There’s also evidence that Seoul is mulling another possible carrier design at the other end of the scale, which would provide the option to move from STOVL operations to short take off but arrested recovery (STOBAR), combining an angled deck, ‘ski jump’ takeoff ramp, and arrester gear; this is the same configuration currently used by China, India, and Russia on their in-service carriers. This would permit non-STOVL aircraft to be embarked, perhaps including a carrier version of the indigenous KF-21 new-generation fighter. The land-based KF-21 was first rolled out in prototype form last April, but more recent reports have called into question the actual state of progress on the design, suggesting it may still be some way off from being finished. A STOBAR configuration could also potentially allow larger drones to be operated, too.

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The KF-21 prototype during its rollout ceremony in April.

For some years now, South Korea has been planning to introduce an aircraft carrier capability to the ROKN and last year the service formally confirmed that it would introduce a vessel capable of embarking fixed-wing jets. Earlier this year, the project received the name CVX.

In past there has even been discussion of small or medium carriers equipped for catapult launch, although this equipment seemed to be absent from the proposals at MADEX, suggesting that that ROKN has settled on a carrier that is STOVL capable, larger than the Dokdo class LPH, but not as ambitious as the kinds of catapult assisted takeoff but arrested recovery (CATOBAR) warships currently on in service with France and the United States, and under development in China. Nevertheless, the Korean CVX proposals are still smaller than the two that China already operates, while Beijing’s third carrier is set to be bigger still.

U.S. Marine Corps/Cpl. Darien J. Bjorndal, 31st Marine Expeditionary Unit

The Dokdo, nearest camera, sails with U.S. Navy ships from the Boxer and Bonhomme Richard Amphibious Ready Groups during a joint exercise.

With considerable naval development in the last two decades, a true aircraft carrier (as opposed to an aviation-capable amphibious assault ship) would be the next logical step and would be a significant symbol of Seoul’s maritime power, helping it keep pace, to some degree, with regional rivals China and Japan. A carrier would also provide the centerpiece of a naval battle group also including destroyers, frigates, and submarines, all of which are produced domestically.

In case of a conflict with North Korea, the CVX would be able to launch offensive missions from standoff range using its stealthy F-35s, as well as coordinating anti-submarine warfare or amphibious operations. But there is an argument to be made that an aircraft carrier is otherwise not of huge value in the kind of conflict that could be waged with the North, although proponents point to the fact it could be less vulnerable than traditional airfields as well as being better able to defend more distant interests in the Asia-Pacific region. The carrier could also undertake secondary missions such as humanitarian relief, as well.

However, the utility of a STOVL carrier depends on Seoul’s acquisition of F-35Bs in addition to the conventional takeoff and landing F-35As, 40 of which are on order for the Republic of Korea Air Force (ROKAF). The air force had hoped to secure funds for 20 more F-35As, but it’s possible that these could be swapped for F-35Bs, or a follow-on order could comprise both variants. So far, however, no order has been placed.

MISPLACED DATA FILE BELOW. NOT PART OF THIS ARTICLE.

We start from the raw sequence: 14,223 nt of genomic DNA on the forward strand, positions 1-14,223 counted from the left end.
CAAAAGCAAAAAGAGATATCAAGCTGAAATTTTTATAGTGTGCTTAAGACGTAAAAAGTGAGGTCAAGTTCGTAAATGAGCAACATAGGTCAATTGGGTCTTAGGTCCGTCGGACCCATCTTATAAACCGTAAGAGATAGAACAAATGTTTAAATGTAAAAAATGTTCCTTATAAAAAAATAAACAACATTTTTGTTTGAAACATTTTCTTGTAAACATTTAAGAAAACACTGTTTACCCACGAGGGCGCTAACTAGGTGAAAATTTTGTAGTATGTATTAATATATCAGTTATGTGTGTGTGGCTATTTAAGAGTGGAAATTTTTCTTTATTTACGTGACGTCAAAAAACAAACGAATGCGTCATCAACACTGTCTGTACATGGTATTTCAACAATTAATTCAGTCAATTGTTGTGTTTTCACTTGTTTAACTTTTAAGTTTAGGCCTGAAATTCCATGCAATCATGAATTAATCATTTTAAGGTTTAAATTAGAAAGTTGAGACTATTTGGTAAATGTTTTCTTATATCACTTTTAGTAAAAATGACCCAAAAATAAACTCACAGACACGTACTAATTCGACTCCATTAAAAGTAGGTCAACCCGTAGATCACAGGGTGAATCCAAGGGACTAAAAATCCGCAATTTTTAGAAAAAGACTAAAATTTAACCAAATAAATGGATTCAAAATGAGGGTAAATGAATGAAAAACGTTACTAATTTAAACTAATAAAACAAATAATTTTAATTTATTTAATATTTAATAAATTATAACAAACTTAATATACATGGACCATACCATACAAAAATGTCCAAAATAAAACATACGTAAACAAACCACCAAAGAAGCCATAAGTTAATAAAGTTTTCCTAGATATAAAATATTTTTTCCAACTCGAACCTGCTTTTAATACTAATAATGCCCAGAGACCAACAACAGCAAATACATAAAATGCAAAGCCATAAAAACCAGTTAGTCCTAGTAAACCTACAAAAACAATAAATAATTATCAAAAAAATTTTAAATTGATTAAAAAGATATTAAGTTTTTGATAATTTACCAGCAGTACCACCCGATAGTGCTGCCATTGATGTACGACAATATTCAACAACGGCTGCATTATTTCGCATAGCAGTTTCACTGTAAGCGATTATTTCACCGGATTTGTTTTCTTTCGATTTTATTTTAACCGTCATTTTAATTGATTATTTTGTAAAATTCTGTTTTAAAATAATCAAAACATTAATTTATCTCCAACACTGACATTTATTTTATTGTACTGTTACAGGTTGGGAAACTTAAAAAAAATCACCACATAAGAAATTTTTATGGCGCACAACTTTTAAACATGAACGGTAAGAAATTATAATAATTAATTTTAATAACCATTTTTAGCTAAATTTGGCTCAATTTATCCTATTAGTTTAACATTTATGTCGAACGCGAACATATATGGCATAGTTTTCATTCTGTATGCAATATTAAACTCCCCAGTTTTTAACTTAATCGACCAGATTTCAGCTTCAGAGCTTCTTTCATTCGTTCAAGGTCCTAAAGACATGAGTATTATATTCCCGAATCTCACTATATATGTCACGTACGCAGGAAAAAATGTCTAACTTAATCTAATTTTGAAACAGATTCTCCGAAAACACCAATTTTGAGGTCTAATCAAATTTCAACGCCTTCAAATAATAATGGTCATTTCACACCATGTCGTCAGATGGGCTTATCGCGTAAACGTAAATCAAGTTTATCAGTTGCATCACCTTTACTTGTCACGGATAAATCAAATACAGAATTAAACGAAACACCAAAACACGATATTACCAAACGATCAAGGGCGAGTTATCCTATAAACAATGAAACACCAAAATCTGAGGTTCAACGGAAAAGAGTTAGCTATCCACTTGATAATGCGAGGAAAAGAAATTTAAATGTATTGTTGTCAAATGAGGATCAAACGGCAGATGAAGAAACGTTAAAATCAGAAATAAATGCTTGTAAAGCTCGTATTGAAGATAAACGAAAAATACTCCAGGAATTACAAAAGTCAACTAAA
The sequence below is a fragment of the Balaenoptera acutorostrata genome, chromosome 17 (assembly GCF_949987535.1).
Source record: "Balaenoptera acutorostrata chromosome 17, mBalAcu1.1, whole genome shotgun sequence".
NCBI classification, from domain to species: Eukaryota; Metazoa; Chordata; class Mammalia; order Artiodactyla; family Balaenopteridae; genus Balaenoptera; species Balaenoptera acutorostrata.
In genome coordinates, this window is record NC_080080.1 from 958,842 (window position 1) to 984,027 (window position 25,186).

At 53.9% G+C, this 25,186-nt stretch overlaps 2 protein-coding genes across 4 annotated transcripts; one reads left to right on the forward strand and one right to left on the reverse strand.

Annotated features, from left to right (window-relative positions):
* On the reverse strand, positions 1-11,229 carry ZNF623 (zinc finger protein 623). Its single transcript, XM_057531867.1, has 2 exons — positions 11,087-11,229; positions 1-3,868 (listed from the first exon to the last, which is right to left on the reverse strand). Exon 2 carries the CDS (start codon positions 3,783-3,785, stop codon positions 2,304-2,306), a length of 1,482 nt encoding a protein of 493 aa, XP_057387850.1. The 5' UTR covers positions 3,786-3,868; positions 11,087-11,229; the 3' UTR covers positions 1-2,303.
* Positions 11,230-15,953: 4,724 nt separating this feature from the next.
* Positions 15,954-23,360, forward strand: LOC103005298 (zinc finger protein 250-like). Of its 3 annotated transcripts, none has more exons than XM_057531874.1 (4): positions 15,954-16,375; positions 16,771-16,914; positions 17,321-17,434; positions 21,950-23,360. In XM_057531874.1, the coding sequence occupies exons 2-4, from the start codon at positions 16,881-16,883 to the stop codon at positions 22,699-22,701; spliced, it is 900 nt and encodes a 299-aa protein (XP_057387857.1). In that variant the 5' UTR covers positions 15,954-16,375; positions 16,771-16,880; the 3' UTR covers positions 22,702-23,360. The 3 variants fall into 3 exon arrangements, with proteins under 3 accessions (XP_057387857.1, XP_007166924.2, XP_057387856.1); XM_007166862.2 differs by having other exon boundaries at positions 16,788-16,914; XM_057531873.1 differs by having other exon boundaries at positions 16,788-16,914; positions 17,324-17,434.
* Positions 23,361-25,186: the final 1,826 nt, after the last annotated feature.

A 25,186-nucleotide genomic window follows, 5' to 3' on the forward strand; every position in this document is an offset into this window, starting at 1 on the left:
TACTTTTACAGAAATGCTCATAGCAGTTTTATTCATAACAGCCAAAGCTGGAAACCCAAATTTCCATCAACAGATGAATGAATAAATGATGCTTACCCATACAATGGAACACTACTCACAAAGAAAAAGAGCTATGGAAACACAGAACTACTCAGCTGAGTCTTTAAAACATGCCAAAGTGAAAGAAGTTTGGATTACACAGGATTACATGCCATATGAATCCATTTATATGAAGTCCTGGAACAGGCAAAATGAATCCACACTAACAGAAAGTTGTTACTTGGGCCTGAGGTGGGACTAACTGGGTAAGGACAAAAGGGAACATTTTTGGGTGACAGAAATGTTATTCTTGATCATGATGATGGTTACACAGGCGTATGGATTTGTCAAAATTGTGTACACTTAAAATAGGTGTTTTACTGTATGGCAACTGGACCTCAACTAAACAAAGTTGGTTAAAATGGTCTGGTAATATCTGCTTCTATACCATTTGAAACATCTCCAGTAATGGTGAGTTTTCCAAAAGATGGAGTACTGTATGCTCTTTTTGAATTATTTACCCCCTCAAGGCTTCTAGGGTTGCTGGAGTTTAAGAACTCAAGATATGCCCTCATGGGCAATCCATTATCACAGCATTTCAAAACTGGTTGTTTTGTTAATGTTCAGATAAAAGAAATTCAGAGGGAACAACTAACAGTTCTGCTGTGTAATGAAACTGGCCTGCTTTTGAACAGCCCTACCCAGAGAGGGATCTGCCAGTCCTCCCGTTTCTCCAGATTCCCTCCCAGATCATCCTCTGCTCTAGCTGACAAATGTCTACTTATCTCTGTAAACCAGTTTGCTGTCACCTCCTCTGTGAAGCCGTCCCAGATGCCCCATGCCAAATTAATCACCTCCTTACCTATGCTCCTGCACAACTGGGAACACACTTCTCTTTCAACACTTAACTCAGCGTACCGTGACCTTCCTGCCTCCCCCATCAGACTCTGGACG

The adoption of the F-35B would also provide the opportunity for closer cooperation with the U.S. Marine Corps, which has already deployed its own examples of the jet to the Asia-Pacific region aboard amphibious assault ships and has F-35Bs permanently stationed at Marine Corps Air Station Iwakuni in Japan. Potentially, Marine Corps jets could be used to increase the numbers of deployed jets aboard the CVX, in the same way, that they have been embedded within the Carrier Strike Group for HMS Queen Elizabeth. Meanwhile, aircraft and units from the ROKAF already frequently exercise with their counterparts from the U.S. Marine Corps and other U.S. services. 

U.S. Army/SSgt. Steven Schneider

U.S. Marine Corps F-35Bs drop weapons at the Pilsung Range, South Korea.

There are also parallels between the ROKN designs and the kinds of studies the U.S. Navy is looking at in terms of a potential future class of light aircraft carriers, or CVLs. The service recently confirmed it had been examining designs based on the aviation-focused America class amphibious assault ships and a “light” derivative of the new Ford class supercarriers, among others.

The acquisition of F-35Bs is expected to cost Seoul $2.7 billion, but is just part of the investment that will be needed fulfill its carrier ambitions, with the warship reported to have a likely price tag of around $1.83 billion, although this seems highly optimistic. In addition, there will be considerable manpower and training investments involved, too, as well as the recurring costs of operating and maintaining the carriers and their aircraft. This is a significant financial commitment for Seoul, which had a total approved defense budget of $52.84 billion in 2021. That would make the F-35Bs alone equivalent to 5 percent of that expenditure, although it should be noted that defense spending is on the increase.

If all goes to plan, however, the ROKN could have a carrier ready for service by the early 2030s. There is much work to be completed before then, however. Min Kyong Hoon, General Manager Shipbuilding and Marine Engineering at DSME, told Naval News that he expects a design contract to be awarded to the successful bidder at the end of this year, or in early 2022. That is expected to be followed by another three years of detailed design work before a construction contract might be issued.

Contact the author: thomas@thedrive.com